Information for module BIOC3006
This module is available for: The current academic year and The next academic year(provisional)
If you're a member of UCL you can add this module to your personalised course list
This information is for guidance only. If you are a UCL undergraduate interested in studying one of these courses, you must seek permission from both the providing department and your 'home' department. Appearance in this database is not a guarantee that a course is running in any particular academic year.
|Module code:||BIOC3006(Add to my personalised list)|
|Title:||Mechanisms of Molecular Machines I|
|Division:||Division of Biosciences|
|Module organiser:||Prof Finn Werner|
|Organiser's location:||Dept of Biochemistry and Molecular Biology|
|Available for students in Year(s):||3,|
|Module prerequisites:||Prerequisites: BIOC2001 and BIOC2004 This module cannot accommodate more than 60 students. Should the module size exceed 60, the Year 2 mark, together with a short half page essay, will be used for enrolment selection on BIOC3006.|
|Module outline:||New! This course has undergone a radical restructuring and now encompasses some of the most recent scientific discoveries and technical innovations. Twelve SMB lecturers teach their own research highlights on this course and in addition we have recruited four leading experts (from Birkbeck College, the National Institute for Medical Research and UCL Chemistry) to give guest seminars. Biochemistry 3003 takes the student on a journey that follows the flow of information in the cell, starting with nucleic acid synthesis and its regulation (replication, transcription, DNA repair and recombination, regulation by small noncoding RNAs), continuing with protein synthesis (translation) and ending with protein folding (chaperoning). The course aims to provide an in-depth understanding of protein structure and function. A number of structural, biochemical and biophysical methods are embedded in the course allowing the students to familiarise themselves with technologies including protein crystallography, nuclear magnetic resonance (NMR), electron microscopy (EM), Fï¿½rster resonance energy transfer (FRET), isothermal calorimetry (ITC), UV photo cross linking and cleavage.|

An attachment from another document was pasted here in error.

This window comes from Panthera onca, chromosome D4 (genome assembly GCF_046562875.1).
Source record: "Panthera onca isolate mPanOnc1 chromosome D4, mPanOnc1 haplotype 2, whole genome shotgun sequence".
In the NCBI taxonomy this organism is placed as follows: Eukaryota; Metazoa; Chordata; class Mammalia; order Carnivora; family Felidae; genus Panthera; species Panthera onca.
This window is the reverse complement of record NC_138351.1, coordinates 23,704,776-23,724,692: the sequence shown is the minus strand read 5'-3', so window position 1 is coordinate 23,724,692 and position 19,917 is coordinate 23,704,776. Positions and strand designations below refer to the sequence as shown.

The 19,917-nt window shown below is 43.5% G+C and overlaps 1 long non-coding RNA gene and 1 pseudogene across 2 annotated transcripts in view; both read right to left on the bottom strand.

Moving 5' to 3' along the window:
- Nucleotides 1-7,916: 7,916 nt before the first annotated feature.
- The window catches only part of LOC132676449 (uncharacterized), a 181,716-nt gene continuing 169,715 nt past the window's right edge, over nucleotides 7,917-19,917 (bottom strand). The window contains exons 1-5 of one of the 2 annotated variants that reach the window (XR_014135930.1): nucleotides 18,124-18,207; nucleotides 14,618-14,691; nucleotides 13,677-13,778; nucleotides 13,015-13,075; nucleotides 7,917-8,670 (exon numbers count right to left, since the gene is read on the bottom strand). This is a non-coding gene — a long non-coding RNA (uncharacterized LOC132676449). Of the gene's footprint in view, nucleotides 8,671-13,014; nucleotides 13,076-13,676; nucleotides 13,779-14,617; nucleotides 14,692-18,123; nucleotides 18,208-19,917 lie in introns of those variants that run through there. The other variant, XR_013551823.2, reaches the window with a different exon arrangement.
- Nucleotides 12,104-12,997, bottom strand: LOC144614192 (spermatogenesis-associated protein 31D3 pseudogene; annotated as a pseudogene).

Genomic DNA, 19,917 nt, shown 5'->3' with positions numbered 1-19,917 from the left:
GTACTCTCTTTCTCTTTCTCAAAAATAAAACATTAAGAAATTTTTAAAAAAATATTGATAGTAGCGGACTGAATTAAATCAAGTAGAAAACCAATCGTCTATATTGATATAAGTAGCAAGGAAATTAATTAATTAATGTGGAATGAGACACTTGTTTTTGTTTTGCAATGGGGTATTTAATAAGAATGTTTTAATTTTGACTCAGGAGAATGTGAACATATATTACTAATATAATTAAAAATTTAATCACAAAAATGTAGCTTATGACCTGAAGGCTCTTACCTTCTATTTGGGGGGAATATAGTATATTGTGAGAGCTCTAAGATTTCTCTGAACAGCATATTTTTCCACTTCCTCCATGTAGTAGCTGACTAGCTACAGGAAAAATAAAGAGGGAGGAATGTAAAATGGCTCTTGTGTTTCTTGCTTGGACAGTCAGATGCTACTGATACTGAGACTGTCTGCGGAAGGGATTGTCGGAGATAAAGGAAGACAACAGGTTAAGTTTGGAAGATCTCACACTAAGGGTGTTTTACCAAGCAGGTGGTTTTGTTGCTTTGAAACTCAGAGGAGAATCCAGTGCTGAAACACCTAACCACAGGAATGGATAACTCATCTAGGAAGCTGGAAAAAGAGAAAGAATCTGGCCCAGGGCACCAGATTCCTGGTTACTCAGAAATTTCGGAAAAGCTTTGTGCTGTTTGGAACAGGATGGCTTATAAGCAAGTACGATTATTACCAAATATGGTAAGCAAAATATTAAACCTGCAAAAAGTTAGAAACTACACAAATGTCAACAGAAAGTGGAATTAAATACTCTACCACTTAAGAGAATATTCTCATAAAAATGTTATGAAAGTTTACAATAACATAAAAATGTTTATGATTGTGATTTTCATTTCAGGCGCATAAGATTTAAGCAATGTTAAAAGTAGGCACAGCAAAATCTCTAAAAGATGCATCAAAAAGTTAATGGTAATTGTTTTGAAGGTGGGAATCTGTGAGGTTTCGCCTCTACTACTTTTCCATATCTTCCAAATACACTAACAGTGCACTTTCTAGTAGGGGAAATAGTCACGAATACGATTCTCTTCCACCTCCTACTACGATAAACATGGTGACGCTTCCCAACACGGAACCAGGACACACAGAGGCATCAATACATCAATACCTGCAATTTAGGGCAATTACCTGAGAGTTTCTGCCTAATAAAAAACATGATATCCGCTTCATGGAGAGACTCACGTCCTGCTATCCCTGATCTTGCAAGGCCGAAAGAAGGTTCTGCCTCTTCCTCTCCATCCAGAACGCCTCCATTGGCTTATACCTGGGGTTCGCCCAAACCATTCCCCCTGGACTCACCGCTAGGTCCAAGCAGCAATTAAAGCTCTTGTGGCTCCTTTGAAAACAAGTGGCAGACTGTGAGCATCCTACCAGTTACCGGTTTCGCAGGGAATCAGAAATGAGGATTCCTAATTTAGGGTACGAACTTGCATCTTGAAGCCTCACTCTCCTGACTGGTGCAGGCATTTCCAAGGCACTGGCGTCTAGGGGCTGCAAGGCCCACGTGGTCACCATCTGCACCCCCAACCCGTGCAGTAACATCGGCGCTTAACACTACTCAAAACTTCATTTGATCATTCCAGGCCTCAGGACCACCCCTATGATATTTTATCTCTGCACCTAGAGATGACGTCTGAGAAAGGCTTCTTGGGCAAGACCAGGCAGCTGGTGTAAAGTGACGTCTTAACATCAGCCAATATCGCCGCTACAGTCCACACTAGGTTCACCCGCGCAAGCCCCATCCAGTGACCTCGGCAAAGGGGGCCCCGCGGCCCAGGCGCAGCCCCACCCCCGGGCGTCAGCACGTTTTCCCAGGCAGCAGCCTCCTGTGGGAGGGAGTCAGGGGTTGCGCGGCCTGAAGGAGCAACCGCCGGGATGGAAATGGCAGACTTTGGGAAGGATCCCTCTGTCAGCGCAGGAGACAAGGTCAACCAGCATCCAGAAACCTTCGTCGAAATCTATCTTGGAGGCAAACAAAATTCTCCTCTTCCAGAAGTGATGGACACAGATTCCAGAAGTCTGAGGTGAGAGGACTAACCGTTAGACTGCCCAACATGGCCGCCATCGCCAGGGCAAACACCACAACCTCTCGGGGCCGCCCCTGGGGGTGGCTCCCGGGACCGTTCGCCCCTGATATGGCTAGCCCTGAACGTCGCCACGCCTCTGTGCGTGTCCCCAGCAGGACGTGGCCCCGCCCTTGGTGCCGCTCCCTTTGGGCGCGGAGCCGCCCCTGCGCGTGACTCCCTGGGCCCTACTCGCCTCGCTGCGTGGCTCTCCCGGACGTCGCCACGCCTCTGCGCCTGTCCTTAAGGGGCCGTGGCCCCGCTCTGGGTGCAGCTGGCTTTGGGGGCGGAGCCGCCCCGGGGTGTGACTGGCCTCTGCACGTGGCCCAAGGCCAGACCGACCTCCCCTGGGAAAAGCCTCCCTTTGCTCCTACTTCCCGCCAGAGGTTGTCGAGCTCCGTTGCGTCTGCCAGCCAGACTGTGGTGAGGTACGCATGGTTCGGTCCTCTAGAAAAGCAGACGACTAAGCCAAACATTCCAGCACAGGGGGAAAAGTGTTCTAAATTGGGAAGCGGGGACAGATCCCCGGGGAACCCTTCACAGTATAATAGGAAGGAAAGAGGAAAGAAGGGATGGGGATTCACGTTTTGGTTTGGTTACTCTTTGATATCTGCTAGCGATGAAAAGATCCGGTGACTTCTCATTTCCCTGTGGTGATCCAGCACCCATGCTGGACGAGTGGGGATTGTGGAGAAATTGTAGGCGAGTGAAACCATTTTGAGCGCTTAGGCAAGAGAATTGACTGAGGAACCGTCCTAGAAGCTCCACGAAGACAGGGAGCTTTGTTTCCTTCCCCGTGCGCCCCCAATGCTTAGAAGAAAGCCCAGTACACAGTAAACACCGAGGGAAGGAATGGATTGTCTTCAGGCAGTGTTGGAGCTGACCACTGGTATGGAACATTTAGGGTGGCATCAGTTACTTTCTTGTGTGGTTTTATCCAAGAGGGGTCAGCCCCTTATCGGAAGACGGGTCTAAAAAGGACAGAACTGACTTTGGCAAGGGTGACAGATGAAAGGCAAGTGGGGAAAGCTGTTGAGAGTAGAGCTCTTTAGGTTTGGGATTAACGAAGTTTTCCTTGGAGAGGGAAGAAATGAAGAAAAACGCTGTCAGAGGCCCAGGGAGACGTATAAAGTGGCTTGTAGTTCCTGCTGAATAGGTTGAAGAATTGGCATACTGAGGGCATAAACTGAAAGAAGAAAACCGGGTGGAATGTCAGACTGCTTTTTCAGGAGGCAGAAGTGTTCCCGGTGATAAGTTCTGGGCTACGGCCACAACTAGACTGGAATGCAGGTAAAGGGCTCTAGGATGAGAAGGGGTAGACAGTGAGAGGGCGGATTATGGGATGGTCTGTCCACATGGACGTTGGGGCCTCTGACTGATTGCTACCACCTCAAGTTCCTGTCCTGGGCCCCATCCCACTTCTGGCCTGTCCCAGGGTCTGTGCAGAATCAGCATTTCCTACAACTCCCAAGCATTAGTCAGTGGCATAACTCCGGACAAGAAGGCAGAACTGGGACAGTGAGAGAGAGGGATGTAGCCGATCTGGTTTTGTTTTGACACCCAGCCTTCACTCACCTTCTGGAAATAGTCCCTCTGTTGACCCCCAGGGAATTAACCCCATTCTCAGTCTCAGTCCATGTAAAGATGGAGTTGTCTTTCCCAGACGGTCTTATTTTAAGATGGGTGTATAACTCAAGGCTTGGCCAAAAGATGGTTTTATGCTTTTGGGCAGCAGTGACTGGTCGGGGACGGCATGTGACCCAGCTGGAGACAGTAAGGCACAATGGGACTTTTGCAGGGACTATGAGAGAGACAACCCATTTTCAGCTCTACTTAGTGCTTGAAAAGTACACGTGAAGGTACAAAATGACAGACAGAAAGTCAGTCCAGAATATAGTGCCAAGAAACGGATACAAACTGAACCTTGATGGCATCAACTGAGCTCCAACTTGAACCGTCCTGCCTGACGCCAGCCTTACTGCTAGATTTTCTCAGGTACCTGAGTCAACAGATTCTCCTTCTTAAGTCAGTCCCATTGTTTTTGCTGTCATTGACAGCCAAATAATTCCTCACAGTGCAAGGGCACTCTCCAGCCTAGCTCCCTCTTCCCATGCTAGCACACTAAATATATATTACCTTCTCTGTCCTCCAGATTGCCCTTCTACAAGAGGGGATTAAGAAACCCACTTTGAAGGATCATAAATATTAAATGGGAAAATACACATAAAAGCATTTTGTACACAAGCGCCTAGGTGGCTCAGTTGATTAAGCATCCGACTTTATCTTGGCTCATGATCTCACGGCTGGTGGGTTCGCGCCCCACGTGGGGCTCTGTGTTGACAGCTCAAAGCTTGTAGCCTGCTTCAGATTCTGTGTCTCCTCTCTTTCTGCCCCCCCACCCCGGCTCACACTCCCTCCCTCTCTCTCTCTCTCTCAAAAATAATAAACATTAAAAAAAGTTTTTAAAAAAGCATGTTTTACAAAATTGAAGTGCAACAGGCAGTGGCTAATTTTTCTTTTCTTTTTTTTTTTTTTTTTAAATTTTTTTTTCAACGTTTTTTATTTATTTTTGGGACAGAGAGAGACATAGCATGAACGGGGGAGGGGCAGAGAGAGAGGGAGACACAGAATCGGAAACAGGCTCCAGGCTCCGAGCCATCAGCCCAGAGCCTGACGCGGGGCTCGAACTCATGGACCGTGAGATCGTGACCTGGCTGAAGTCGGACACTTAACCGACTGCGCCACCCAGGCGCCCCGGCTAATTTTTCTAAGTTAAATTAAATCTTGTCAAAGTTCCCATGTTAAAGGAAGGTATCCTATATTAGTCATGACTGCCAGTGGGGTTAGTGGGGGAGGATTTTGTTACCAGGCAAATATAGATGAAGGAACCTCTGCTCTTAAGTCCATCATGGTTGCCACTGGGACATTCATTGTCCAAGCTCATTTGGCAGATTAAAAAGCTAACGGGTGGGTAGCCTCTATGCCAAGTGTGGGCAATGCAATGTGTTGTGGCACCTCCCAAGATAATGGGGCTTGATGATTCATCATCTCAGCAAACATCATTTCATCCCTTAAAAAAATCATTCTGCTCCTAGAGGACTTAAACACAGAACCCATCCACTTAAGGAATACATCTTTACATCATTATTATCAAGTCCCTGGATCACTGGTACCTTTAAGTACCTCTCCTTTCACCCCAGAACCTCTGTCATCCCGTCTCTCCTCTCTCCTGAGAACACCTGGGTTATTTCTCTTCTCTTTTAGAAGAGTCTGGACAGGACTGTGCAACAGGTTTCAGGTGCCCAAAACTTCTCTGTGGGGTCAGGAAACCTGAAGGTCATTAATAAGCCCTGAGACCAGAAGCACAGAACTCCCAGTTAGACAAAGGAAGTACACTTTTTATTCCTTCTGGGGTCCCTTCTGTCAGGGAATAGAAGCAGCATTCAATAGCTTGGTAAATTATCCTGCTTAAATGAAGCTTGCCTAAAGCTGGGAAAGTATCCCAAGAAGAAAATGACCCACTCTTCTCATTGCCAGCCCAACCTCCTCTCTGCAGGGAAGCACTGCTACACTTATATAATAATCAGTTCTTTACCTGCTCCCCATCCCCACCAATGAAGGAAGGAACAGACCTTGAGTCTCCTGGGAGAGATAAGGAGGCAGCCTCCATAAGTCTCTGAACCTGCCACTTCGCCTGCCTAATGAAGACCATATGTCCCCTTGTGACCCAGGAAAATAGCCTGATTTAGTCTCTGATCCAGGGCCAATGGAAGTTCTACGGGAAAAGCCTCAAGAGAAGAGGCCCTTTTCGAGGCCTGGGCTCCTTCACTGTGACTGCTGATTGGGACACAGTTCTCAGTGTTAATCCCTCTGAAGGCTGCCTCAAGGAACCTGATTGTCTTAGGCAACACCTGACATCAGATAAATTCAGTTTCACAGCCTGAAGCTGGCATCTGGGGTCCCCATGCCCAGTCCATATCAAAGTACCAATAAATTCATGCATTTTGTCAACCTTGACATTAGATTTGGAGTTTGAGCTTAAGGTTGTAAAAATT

|Module aims:||The aims of the course are to develop the basic theory and practical understanding derived from the previous year into a state-of-the-art knowledge of key issues in protein and nucleic acid structure and function. The course provides lectures divided into two themes: (i) Nucleic acids synthesis and its regulation and (ii) protein translation and folding.|
|Module objectives:||To provide the students with an understanding of biomolecular mechanisms and to familiarise themselves with a range of principles and methods in structural and molecular biology, biochemstry and biophysics. ï¶ how high resolution structures aid in an understanding of protein function of selected enzymes ï¶ how biophysical and biochemical proximity probing inform about multiprotein complex architecture ï¶ the principles of protein-nucleic acid interactions ï¶ the determinants of protein folding and how it can be aided by chaperonins|
|Key skills provided by module:|
|Module assessment:||Invigilated on-line essay (3,000 words) 30.00%.|
Invigilated on-line test two 20.00%.
Invigilated on-line test one 20.00%.
coursework (3,000 words) 30.00%.
|Taking this module as an option?:|
|Link to virtual learning environment(registered students only)||http://www.biochem.ucl.ac.uk/teaching-resources/course-information/c29/title.htm|
|Last updated:||2015-03-19 09:28:18 by|